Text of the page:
I tried the demo the day it came out and promptly began pestering Amazon to get the full version. Finally here it is. I love it and plays well on my fire. There is a free demo version if the cost seems a bit much so you can give it a bit of a try before you buy. So far the developers are putting out updates to keep improving the game and I hope they add new dungeons. Well worth the price for me. I look forward to seeing what Laylio Games does in the future.
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3 of 3 people found the following review helpful
3.0 out of 5 stars Less Than Meets the Eye, June 17, 2013
By 
T. Bridgman "mrtom2000" (Wappingers Falls, NY United States) - See all my reviews
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This review is from: Mighty Dungeons (App)
I was intrigued by this, as it reminded me vaguely of the old SirTech game Wizardry, but it's far inferior and is, in fact, quite boring. Each quest is essentially the same: you have a number of rooms sprinkled in a rectangular playing area, connected by corridors and doors and populated with various monsters. There are also rock-filled corridors that serve no apparent purpose. You have a mission: to find someone or something, kill a particular monster, or kill all the monsters. It really makes no difference, as your quest doesn't particularly alter your game play.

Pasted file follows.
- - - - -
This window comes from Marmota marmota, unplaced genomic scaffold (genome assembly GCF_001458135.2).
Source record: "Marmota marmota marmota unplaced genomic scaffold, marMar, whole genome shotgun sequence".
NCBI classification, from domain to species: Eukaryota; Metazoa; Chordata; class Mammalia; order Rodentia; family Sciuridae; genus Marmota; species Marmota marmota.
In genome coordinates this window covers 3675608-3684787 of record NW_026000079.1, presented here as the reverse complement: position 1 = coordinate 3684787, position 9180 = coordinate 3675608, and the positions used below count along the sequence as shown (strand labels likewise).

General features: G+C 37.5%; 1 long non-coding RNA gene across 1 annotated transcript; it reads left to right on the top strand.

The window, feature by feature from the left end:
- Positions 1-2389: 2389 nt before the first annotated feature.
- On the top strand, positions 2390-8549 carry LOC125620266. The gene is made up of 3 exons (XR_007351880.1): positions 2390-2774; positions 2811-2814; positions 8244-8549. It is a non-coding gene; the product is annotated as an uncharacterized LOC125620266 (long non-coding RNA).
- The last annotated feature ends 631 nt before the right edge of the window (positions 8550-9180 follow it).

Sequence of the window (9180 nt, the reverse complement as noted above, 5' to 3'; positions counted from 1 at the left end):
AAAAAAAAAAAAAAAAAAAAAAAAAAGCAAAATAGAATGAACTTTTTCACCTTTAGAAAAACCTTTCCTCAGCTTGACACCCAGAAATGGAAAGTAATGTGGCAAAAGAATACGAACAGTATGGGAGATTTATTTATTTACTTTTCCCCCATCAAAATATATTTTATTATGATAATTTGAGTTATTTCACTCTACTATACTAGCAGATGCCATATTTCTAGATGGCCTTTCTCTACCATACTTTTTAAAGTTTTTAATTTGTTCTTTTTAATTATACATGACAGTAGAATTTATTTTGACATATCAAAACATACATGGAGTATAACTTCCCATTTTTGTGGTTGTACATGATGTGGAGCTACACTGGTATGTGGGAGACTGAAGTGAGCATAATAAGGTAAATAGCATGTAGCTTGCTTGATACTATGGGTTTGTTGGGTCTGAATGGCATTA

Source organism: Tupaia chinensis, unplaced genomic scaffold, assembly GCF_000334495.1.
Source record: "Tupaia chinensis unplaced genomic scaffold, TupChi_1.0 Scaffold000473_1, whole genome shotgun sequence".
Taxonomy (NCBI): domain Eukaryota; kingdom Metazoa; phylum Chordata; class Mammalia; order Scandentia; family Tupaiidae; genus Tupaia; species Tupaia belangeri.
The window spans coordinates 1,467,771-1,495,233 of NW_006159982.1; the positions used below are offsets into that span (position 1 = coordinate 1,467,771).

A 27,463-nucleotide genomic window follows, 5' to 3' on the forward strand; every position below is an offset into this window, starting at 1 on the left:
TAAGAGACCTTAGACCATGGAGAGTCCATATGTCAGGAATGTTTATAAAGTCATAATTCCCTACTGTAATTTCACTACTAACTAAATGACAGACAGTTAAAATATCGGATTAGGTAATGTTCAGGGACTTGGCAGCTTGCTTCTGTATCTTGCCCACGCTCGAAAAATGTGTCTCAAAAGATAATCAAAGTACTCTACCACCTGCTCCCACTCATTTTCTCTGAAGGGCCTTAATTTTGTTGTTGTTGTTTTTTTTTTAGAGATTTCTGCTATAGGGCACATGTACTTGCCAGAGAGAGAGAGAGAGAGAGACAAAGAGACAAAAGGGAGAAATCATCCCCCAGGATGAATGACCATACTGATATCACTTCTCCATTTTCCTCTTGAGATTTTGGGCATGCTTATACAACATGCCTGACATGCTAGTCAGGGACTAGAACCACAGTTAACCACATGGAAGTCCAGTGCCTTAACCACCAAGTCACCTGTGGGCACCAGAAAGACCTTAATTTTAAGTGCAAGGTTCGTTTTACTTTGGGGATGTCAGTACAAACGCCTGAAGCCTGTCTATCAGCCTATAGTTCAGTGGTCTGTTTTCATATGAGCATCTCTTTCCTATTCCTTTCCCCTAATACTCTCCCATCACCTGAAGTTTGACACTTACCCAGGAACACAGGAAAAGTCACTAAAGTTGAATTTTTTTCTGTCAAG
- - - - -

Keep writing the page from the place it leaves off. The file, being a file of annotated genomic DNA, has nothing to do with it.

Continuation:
You look down on the maze, which draws itself and helpfully checks off items you have examined. You can glance around the maze, tap where you want to go, and you run there. Secret doors and treasures practically leap out it you if you glance at the right thing. All the sword-fodder monsters have the same AI and attack you on sight. (One reason that the quest doesn't matter is that you will end up exploring most of the dungeon and killing most of the monsters regardless.) The boss monsters, on the other hand, don't seem to notice you unless you run up and whack them. They will not pursue you, for example, if you decide to leave the room. Monsters may carry weapons, potions, and spells, seemingly for the purpose of dropping them at your feet when you kill them; only the boss monsters seem to use magic.